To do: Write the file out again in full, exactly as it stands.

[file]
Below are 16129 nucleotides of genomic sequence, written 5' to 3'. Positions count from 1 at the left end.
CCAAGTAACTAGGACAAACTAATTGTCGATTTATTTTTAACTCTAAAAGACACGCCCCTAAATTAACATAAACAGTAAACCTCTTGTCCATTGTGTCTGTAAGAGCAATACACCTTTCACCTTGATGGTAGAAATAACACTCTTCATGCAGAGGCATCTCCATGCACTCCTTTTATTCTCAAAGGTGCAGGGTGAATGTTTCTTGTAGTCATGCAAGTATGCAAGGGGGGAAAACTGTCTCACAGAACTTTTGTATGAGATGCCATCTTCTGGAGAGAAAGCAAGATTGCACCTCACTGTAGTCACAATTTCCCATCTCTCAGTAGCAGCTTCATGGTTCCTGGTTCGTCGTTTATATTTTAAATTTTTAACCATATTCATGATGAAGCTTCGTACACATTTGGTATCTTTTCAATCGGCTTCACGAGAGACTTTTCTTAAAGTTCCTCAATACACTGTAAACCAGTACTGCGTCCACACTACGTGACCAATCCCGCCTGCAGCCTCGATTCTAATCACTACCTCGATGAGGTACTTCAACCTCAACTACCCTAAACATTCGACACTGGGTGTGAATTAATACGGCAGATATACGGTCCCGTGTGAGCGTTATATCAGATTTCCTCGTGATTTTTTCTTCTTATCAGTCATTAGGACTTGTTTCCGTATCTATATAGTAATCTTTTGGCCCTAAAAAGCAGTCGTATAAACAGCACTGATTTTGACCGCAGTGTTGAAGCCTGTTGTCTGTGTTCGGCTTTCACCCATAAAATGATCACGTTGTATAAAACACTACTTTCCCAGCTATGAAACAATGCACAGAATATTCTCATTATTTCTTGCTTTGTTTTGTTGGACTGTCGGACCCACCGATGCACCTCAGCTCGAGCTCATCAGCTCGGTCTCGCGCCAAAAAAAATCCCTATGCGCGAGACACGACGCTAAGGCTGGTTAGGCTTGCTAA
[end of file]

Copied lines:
Below are 16129 nucleotides of genomic sequence, written 5' to 3'. Positions count from 1 at the left end.
CCAAGTAACTAGGACAAACTAATTGTCGATTTATTTTTAACTCTAAAAGACACGCCCCTAAATTAACATAAACAGTAAACCTCTTGTCCATTGTGTCTGTAAGAGCAATACACCTTTCACCTTGATGGTAGAAATAACACTCTTCATGCAGAGGCATCTCCATGCACTCCTTTTATTCTCAAAGGTGCAGGGTGAATGTTTCTTGTAGTCATGCAAGTATGCAAGGGGGGAAAACTGTCTCACAGAACTTTTGTATGAGATGCCATCTTCTGGAGAGAAAGCAAGATTGCACCTCACTGTAGTCACAATTTCCCATCTCTCAGTAGCAGCTTCATGGTTCCTGGTTCGTCGTTTATATTTTAAATTTTTAACCATATTCATGATGAAGCTTCGTACACATTTGGTATCTTTTCAATCGGCTTCACGAGAGACTTTTCTTAAAGTTCCTCAATACACTGTAAACCAGTACTGCGTCCACACTACGTGACCAATCCCGCCTGCAGCCTCGATTCTAATCACTACCTCGATGAGGTACTTCAACCTCAACTACCCTAAACATTCGACACTGGGTGTGAATTAATACGGCAGATATACGGTCCCGTGTGAGCGTTATATCAGATTTCCTCGTGATTTTTTCTTCTTATCAGTCATTAGGACTTGTTTCCGTATCTATATAGTAATCTTTTGGCCCTAAAAAGCAGTCGTATAAACAGCACTGATTTTGACCGCAGTGTTGAAGCCTGTTGTCTGTGTTCGGCTTTCACCCATAAAATGATCACGTTGTATAAAACACTACTTTCCCAGCTATGAAACAATGCACAGAATATTCTCATTATTTCTTGCTTTGTTTTGTTGGACTGTCGGACCCACCGATGCACCTCAGCTCGAGCTCATCAGCTCGGTCTCGCGCCAAAAAAAATCCCTATGCGCGAGACACGACGCTAAGGCTGGTTAGGCTTGCTAA